[27] Obviously, the passages in 1 Peter are not understood in the same way by all Christian groups. A Roman Catholic view is that Christ went to the abode of Saints who had already lived and died and taught them his gospel—that he had conquered sin, death, and hell. Christ then led them out of that place. A Lutheran interpretation is that our Lord descended to Hades to declare his victory over and to pronounce condemnation upon Satan. A fairly traditional Anglican point of view is that following his death on the cross, Jesus went to Hades to that part called paradise and there delivered to the righteous a more complete understanding of the gospel. Some Evangelical interpretations include: (1) a “pre-incarnate prophetic ministry of Jesus” to those who had died in the days of Noah and the flood, (2) Peter’s reference to the people in the days of Noah is figurative or symbolic, pointing to the fact that many in the days of Jesus were as unbelieving and rebellious as those in the days of Noah, (3) the “spirits in prison” are simply those who were in bondage to sin and ignorance during the Savior’s mortal ministry. See Millard J. Ericson, Christian Theology (Grand Rapids, MI: Baker Book House, 1986); John MacArthur, The MacArthur Bible Commentary (Nashville: Thomas Nelson Publishers, 2005), 1915–17.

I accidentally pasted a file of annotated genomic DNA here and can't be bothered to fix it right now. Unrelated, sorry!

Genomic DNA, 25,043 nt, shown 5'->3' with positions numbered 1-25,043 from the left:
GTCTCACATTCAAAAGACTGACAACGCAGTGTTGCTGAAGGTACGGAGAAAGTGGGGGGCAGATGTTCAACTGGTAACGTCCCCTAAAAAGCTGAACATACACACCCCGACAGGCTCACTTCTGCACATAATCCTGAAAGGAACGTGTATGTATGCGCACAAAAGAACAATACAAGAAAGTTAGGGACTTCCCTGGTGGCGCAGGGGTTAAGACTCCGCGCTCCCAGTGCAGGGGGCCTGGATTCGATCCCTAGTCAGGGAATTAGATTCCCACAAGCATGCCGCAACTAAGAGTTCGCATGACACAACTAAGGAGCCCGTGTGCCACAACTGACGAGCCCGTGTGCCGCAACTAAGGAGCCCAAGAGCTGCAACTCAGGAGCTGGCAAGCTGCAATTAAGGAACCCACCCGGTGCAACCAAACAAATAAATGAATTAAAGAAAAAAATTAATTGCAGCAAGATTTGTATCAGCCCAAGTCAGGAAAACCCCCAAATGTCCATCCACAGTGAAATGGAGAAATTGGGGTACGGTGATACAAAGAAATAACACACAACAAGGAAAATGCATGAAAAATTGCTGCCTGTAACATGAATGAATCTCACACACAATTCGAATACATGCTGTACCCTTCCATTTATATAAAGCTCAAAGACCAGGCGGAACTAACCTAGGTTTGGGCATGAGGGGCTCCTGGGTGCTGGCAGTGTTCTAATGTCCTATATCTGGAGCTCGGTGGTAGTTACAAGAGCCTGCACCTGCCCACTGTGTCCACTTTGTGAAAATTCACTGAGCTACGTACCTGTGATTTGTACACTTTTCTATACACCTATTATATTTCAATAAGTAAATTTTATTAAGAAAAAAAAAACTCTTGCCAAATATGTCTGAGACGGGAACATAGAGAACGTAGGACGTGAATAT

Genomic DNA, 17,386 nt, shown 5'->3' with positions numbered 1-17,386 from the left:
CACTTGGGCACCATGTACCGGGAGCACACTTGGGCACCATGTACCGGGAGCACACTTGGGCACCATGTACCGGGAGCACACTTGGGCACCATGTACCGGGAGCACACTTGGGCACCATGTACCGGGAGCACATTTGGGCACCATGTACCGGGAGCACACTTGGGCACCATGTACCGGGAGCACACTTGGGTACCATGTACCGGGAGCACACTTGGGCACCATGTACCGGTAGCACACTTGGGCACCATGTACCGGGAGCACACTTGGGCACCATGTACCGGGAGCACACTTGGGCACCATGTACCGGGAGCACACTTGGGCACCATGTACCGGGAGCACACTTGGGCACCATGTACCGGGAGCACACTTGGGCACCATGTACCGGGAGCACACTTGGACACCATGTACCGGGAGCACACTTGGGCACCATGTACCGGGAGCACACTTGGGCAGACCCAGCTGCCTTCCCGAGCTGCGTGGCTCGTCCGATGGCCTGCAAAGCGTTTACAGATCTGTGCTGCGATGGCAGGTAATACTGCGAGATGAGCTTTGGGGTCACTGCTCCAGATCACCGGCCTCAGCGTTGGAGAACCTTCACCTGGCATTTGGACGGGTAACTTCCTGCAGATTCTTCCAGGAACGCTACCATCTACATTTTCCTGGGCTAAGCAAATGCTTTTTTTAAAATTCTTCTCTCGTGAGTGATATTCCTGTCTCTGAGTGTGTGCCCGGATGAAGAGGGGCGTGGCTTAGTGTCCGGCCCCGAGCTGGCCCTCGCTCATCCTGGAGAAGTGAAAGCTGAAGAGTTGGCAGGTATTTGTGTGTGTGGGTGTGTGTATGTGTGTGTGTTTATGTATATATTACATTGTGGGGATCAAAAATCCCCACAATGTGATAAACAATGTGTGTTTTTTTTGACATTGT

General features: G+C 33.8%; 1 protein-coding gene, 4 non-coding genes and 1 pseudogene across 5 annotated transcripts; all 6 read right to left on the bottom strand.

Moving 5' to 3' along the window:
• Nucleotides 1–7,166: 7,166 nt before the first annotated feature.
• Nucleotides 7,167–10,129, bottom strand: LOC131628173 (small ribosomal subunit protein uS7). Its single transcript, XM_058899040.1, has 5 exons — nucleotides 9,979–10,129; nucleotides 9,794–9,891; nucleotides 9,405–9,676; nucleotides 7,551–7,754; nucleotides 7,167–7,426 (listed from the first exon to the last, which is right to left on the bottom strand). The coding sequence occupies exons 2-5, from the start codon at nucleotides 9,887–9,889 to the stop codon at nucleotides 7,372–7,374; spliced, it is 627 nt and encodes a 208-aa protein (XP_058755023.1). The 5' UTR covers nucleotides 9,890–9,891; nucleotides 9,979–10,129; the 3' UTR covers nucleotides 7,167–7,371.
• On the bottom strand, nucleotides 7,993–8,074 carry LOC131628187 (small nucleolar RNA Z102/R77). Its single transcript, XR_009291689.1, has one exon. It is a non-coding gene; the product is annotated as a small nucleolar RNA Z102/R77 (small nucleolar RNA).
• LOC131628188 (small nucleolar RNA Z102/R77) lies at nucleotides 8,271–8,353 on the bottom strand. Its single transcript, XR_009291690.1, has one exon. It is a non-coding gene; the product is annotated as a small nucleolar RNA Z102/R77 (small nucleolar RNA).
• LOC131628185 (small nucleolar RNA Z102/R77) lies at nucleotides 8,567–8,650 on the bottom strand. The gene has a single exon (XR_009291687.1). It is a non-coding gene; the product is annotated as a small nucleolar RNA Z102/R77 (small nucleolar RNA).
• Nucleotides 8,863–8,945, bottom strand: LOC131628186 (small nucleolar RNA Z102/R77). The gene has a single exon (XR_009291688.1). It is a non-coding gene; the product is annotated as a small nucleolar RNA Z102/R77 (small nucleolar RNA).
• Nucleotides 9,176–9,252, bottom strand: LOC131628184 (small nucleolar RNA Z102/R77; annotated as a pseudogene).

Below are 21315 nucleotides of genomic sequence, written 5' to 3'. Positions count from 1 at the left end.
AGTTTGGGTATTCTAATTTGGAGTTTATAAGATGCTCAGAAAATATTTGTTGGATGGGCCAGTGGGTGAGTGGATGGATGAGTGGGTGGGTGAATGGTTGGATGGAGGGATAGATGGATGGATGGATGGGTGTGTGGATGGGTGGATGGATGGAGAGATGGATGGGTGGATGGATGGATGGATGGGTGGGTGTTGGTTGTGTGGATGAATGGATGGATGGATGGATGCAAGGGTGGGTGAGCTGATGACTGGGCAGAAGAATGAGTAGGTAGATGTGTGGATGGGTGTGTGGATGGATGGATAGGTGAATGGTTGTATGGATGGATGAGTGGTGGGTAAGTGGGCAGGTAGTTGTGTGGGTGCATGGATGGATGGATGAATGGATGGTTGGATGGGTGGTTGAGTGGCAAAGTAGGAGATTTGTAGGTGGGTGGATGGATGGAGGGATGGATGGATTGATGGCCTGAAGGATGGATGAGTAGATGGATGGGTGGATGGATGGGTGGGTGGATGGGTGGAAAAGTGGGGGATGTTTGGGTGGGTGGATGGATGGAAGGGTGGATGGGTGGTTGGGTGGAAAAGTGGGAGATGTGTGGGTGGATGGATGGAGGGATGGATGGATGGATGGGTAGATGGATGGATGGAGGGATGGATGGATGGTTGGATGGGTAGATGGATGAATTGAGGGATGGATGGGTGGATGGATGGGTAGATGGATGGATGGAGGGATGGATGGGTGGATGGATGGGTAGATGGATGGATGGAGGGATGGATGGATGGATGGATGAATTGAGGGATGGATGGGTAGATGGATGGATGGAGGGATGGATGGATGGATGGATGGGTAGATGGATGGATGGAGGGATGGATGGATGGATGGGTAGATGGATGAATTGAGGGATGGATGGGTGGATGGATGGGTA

[28] Catechism of the Catholic Church, part 1, section 2, article 5, 180.

[29] Joseph Smith, 76, 471.

[30] Joseph Smith, 73.

[31] N.T. Wright, Surprised by Hope: Rethinking Heaven, the Resurrection, and the Mission of the Church (New York: HarperOne, 2008), 41.

[32] Wright, Surprised by Hope, 151; emphasis in original.

[33] Ehat and Cook, Words of Joseph Smith, 211, 213.

[34] Josiah Quincy, Figures of the Past (Boston: Roberts Brothers, 1883), 391–92.